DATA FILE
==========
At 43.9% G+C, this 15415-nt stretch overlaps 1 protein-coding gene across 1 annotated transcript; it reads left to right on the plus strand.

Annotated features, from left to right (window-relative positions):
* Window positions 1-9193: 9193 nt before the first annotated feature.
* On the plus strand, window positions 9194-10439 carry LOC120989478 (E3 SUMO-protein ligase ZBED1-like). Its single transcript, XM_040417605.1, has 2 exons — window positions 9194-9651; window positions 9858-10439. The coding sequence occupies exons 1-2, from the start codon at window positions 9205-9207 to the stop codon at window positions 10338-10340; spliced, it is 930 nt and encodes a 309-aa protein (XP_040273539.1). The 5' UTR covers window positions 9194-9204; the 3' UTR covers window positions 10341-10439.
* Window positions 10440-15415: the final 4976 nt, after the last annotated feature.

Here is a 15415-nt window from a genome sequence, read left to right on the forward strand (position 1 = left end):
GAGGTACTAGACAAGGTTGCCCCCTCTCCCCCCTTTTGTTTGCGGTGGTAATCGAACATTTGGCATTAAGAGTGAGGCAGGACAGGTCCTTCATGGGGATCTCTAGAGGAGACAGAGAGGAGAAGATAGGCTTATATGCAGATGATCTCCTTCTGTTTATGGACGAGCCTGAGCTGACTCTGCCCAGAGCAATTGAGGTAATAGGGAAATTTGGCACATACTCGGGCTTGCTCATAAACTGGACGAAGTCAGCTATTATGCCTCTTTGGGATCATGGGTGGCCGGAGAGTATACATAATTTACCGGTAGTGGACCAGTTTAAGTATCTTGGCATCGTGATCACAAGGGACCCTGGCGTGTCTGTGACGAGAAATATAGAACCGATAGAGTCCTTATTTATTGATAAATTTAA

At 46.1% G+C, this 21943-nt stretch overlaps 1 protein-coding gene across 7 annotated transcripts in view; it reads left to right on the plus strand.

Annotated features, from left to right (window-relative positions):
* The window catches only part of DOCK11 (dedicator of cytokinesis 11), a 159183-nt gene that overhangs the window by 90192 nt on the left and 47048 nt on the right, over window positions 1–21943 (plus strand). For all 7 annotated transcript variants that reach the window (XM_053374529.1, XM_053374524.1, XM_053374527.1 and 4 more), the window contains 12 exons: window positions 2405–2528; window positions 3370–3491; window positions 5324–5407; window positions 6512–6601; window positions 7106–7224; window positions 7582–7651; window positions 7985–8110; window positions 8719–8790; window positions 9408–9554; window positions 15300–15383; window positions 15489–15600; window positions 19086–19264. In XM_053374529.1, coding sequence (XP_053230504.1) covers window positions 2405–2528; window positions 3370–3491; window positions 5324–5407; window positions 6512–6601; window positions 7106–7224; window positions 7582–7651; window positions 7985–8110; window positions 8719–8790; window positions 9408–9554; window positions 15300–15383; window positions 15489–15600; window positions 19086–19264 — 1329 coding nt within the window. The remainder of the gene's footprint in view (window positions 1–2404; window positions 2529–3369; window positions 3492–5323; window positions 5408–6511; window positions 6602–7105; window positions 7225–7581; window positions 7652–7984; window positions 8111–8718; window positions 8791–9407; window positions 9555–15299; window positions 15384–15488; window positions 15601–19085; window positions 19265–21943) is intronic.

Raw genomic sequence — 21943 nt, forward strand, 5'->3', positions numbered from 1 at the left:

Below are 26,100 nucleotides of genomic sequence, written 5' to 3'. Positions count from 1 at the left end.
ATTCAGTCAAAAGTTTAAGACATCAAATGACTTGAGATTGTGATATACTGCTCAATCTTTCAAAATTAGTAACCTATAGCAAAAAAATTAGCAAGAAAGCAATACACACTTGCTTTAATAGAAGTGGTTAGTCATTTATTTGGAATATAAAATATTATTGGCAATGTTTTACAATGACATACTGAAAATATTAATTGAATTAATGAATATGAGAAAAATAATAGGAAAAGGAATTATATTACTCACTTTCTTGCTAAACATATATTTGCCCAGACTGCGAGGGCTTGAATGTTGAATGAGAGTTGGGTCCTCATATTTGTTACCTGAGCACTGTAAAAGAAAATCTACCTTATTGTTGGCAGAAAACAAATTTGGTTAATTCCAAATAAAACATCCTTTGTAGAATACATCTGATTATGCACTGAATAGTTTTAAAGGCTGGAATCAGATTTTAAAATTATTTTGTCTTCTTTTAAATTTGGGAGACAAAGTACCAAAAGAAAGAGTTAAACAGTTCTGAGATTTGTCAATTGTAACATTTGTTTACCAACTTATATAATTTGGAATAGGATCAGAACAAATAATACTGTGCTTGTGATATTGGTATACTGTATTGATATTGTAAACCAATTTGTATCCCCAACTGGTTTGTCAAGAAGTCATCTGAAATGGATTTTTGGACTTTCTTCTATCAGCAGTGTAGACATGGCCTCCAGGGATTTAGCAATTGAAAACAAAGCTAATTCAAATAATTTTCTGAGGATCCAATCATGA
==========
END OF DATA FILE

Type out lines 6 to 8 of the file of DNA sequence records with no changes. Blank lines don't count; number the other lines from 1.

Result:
Here is a 15415-nt window from a genome sequence, read left to right on the forward strand (position 1 = left end):
GAGGTACTAGACAAGGTTGCCCCCTCTCCCCCCTTTTGTTTGCGGTGGTAATCGAACATTTGGCATTAAGAGTGAGGCAGGACAGGTCCTTCATGGGGATCTCTAGAGGAGACAGAGAGGAGAAGATAGGCTTATATGCAGATGATCTCCTTCTGTTTATGGACGAGCCTGAGCTGACTCTGCCCAGAGCAATTGAGGTAATAGGGAAATTTGGCACATACTCGGGCTTGCTCATAAACTGGACGAAGTCAGCTATTATGCCTCTTTGGGATCATGGGTGGCCGGAGAGTATACATAATTTACCGGTAGTGGACCAGTTTAAGTATCTTGGCATCGTGATCACAAGGGACCCTGGCGTGTCTGTGACGAGAAATATAGAACCGATAGAGTCCTTATTTATTGATAAATTTAA

At 46.1% G+C, this 21943-nt stretch overlaps 1 protein-coding gene across 7 annotated transcripts in view; it reads left to right on the plus strand.